To start with, the characters were wooden and stiff.  None of them had individual voices that made them stand out.  They were all just puppets that spoke when they needed to for the main character.  Speaking of the main character, I could not connect with her at all.  She seemed to switch from powerful and adult sorceress to vapid teenager.  There did not seem to be consistency there.

Next, the romance.  I was nonplussed by it.  Their story was not written in a way that made me feel invested in their relationship. If anything, Jo and Winn did not make sense.  There was no build-up.  Also, I got the sense that there might have been a love triangle going on? But it was so forced that I do not know why it was included.  Honestly, the reader knows from the beginning that the other guy does not stand a chance.  So, what was the point of having it?

The villain of the story? Forgettable.  They did not have a presence strong enough to make me scared or fearful for the characters.  This leads me to the resolution of the conflict, it was too easy.  Everything was always too simple and it all worked out too well.  The situation involving her friends, especially.  How they were so accepting and ready to offer up painful payments for spells when they had just been introduced to witchcraft five minutes ago.

It was a disappointing read.  The sad thing is that the first few pages of the first chapter had me..  I think if the writer had slowed down, fattened it up in parts and worked on the characters and the dialogue, then this could have been a better book.


Sunday, October 12, 2014

Keepin' You Hangin': Gwen Stacy












This just in! It seems that the Gwen Stacy as Spider Woman issue I mentioned a few weeks ago is being turned into an ongoing series.  That's the information coming from  New York Comic Con attendee Huw Parry , who works over at Talking Comics.

This is exciting news and I hope it keeps being true.  As a girl who grew up watching the Spider Man TV series on the Fox network, this is so incredible.  More female characters in comics taking the lead is what I have been yearning for.

~*Under the Sea*~

Dolphin SOS
written by Roy & Slavia Miki
& illustrated by Julie Flett

Off the coast of Newfoundland, a town wakes up to the urgent cries of three dolphins trapped in the ice.





Two things were disappointing about this picture book.

1. It lacked the diversity I hoped for.  I wanted the main character to be part of the First Nations peoples and was sad to see she was blonde and blue eyed.  My question is why not someone from First Nations?

2. The text lacked the flow I am used to seeing in other picture books.  Reading it aloud felt stilted.  The writing simply didn't inspire an interesting reading experience.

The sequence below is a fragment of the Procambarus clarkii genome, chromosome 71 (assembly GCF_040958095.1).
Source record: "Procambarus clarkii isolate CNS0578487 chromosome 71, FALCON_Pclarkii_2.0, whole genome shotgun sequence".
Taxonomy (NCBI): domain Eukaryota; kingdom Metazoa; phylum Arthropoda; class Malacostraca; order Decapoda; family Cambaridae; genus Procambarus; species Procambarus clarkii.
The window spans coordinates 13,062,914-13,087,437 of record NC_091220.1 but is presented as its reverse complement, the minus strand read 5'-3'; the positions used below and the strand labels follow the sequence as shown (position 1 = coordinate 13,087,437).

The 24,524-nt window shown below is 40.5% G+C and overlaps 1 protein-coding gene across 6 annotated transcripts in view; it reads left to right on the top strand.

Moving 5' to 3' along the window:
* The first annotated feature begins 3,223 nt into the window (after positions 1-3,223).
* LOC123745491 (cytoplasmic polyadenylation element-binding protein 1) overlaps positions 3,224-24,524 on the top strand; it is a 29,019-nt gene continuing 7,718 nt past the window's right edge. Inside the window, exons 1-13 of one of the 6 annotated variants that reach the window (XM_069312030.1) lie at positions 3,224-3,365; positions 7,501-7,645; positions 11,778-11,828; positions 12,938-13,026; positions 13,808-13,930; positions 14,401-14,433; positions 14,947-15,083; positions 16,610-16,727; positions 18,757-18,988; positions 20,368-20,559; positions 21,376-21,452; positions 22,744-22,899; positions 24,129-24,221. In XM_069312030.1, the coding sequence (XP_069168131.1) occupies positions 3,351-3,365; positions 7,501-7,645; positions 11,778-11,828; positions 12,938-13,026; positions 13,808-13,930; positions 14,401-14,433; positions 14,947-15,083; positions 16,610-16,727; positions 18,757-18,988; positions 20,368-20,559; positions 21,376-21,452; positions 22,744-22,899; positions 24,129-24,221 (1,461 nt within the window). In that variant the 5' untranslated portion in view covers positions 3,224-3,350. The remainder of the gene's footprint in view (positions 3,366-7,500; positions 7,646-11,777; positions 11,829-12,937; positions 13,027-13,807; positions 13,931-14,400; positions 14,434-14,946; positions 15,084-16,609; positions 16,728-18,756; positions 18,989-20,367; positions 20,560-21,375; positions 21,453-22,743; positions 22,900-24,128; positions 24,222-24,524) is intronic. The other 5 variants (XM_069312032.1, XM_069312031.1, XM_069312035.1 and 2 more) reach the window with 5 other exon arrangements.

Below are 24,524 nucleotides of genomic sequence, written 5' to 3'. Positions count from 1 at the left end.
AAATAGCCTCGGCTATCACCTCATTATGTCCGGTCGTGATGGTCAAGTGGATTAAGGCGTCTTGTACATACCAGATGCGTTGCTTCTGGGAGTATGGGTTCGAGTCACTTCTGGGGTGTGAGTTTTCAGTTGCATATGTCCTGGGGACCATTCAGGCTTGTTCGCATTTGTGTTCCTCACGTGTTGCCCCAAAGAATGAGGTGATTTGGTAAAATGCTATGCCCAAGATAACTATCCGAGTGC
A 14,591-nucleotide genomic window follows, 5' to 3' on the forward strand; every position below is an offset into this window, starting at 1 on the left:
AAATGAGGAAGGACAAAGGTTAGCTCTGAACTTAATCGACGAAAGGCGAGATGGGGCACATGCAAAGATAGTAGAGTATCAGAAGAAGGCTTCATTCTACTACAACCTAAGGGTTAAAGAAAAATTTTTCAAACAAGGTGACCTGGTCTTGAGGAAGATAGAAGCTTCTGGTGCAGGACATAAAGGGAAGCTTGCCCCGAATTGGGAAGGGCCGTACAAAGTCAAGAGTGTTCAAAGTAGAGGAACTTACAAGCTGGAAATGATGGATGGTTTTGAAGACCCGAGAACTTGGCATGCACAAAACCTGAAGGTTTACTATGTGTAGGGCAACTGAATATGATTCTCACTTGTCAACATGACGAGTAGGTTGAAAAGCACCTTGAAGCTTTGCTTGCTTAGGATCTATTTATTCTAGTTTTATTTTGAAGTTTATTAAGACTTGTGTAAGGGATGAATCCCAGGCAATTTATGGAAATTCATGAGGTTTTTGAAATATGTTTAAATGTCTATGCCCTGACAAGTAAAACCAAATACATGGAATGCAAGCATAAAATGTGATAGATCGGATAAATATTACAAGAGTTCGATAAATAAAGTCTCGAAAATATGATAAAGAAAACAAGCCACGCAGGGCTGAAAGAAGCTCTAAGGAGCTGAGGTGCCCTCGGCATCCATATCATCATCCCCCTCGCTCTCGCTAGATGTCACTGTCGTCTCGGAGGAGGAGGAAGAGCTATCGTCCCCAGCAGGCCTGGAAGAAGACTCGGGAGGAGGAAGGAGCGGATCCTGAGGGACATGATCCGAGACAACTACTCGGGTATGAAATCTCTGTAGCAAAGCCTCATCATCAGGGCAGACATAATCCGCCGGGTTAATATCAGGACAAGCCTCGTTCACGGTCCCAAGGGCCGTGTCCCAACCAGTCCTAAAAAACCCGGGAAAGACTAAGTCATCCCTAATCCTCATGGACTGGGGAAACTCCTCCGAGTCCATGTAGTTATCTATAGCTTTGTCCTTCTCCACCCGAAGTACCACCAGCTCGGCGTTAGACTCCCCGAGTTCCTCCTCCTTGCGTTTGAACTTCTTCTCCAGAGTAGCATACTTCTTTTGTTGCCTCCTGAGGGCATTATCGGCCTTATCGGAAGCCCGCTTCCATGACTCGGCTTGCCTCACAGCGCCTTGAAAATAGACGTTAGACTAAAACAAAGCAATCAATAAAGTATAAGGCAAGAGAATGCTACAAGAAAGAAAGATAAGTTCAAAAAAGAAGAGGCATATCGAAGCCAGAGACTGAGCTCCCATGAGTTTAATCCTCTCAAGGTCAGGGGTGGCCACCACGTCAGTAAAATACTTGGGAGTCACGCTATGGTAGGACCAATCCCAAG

3. The art was cold and uninviting.  It did not pull you in.

What I do love about this book is its story and the information at the end of the book.  I think the story about a community stepping in to do the right thing is so lovely and touching.  It sounds cheesy but it is true.

The end of the book also gives readers information on the true event that the book is based on and on the type of dolphin presented in the story.  I think that extra bit of information could be fun to share with a child. It could lead to them wanting picture books on marine animals.



The Storm Whale
written and illustrated by Benji Davies

Noi is a lonely boy who lives by the sea with his father.  That is until a small whale washes up on shore.


While this one is not based on a true story, I adored it.  It had a great flow in its writing and each line made you smile.  The art is smooth and cute and the colours are lovely.  I also like the interaction between the art and the story.  The artwork adds to the story instead of just retelling it, which I feel enriches the entire reading experience.

The story itself is sweet.  Noi is lonely despite his six cats.  His father is a fisherman that works for many hours each day.  The whale that Noi saves becomes his friend and because of this new friendship, the father learns something about his son and their relationship becomes much stronger.  Overall, just a very nice book.




Friday, October 10, 2014

Diversity in Books


I follow a lot of blogs about young adult books to keep up with what is happening. Today, I stumbled upon a really cool chart about diversity in YA.    These are just some of the titles that show various social issues, relationships, races, cultures and emotions that can be found in the genre.

But this doesn't mean that it is perfect. Of course not. The amount of books that don't touch the above outnumber the titles that do.  This is simply unacceptable.  Our lives are full of different experiences and people and the stories we read should reflect that reality.

And while the chart only mentions contemporary YA fiction, diversity is needed in every genre and subgenre. Not just in young adult books but also in adult romance novels, science fiction, horror, fantasy and nonfiction.  Think about it.



































This amazing chart is made by 16-year-old Summer Khaleq.  Check her out at her blog over here:  MissFictional’s World of YA Books.  Also read her post over at the YALSA Blog.


Thursday, October 9, 2014

All Hallows Eve + Reading

There is something in the air, something...spooky.  It's October!  If there is one thing I love about the 10th month of the year it is that it is full of strange and scary things.  It's the only time of year that I have an excuse to repeatedly watch Hocus Pocus and those specials about fictional monsters on the History channel.  I mean...where else are you going to learn that decomposing bodies pass gas? That's hilarious.

Anyway, this year in terms of books, Neil Gaiman is promoting a little thing called All Hallow's Read.  To be put simply, it's about buying scary and spine tingling books or comics for other human beings.  They could be young or old.  They could be your favorite person or your least favorite person. What is important is that you spread the terror of reading spooky stuff.  This isn't an event that requires you to be random. Keep the lucky people in mind and pick items that suit them.

Check out the website for book recommendations. If you have any questions and don't know where to start with this, they have this really informative FAQ section.  Spread the word!

I have also included a video below of Mr. Gaiman talking about All Hallow's Read.